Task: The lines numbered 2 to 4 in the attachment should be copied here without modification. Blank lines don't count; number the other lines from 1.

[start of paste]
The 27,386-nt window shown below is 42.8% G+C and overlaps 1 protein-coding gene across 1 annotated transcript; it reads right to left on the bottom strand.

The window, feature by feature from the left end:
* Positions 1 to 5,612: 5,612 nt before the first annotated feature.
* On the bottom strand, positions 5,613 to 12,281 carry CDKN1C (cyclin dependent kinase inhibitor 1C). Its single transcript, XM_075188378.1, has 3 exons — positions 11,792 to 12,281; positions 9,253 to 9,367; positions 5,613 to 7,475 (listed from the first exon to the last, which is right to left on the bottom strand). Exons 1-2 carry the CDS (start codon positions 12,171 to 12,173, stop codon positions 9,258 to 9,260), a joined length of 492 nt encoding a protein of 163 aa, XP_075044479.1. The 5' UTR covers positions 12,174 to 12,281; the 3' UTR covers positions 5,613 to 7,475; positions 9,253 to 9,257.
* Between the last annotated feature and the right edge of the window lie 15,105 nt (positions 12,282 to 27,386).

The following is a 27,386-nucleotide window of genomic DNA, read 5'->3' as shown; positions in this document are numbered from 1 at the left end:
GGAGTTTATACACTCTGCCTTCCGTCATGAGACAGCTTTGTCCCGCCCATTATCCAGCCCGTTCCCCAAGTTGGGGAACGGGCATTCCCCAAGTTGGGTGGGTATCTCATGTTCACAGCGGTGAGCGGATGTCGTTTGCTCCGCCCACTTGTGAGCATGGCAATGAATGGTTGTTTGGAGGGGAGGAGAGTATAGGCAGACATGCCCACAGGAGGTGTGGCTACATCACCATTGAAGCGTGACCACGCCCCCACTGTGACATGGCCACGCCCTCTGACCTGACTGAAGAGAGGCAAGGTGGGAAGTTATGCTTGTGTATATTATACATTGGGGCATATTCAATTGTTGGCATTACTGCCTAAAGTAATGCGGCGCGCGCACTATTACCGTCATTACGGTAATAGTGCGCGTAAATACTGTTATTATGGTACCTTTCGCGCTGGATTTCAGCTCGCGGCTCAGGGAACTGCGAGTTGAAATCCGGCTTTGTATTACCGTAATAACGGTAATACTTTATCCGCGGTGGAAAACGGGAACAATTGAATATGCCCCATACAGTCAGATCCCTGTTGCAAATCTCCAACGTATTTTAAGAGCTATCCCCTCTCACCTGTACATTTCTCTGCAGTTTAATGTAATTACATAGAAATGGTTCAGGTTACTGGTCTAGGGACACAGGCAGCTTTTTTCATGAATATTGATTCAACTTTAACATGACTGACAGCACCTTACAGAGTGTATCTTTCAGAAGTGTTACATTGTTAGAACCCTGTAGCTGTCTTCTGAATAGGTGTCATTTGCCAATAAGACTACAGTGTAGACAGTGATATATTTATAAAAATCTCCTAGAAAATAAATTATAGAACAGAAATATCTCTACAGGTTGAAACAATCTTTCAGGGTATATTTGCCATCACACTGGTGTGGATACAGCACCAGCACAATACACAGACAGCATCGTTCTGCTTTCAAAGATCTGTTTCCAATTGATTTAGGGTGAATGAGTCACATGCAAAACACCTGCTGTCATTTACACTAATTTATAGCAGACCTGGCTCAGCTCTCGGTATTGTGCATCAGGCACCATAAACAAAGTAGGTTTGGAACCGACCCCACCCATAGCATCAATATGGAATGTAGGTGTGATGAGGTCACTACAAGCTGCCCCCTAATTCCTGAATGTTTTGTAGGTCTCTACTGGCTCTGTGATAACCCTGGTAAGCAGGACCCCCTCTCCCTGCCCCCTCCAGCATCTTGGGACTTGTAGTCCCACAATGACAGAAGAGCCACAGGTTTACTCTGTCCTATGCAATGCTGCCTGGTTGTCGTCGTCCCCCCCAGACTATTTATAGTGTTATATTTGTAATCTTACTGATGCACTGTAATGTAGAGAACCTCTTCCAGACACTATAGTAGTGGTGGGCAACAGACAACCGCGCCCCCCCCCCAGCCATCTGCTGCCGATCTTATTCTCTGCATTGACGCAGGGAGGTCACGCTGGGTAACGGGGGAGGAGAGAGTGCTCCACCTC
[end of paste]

The window, feature by feature from the left end:
* Positions 1 to 5,612: 5,612 nt before the first annotated feature.
* On the bottom strand, positions 5,613 to 12,281 carry CDKN1C (cyclin dependent kinase inhibitor 1C). Its single transcript, XM_075188378.1, has 3 exons — positions 11,792 to 12,281; positions 9,253 to 9,367; positions 5,613 to 7,475 (listed from the first exon to the last, which is right to left on the bottom strand). Exons 1-2 carry the CDS (start codon positions 12,171 to 12,173, stop codon positions 9,258 to 9,260), a joined length of 492 nt encoding a protein of 163 aa, XP_075044479.1. The 5' UTR covers positions 12,174 to 12,281; the 3' UTR covers positions 5,613 to 7,475; positions 9,253 to 9,257.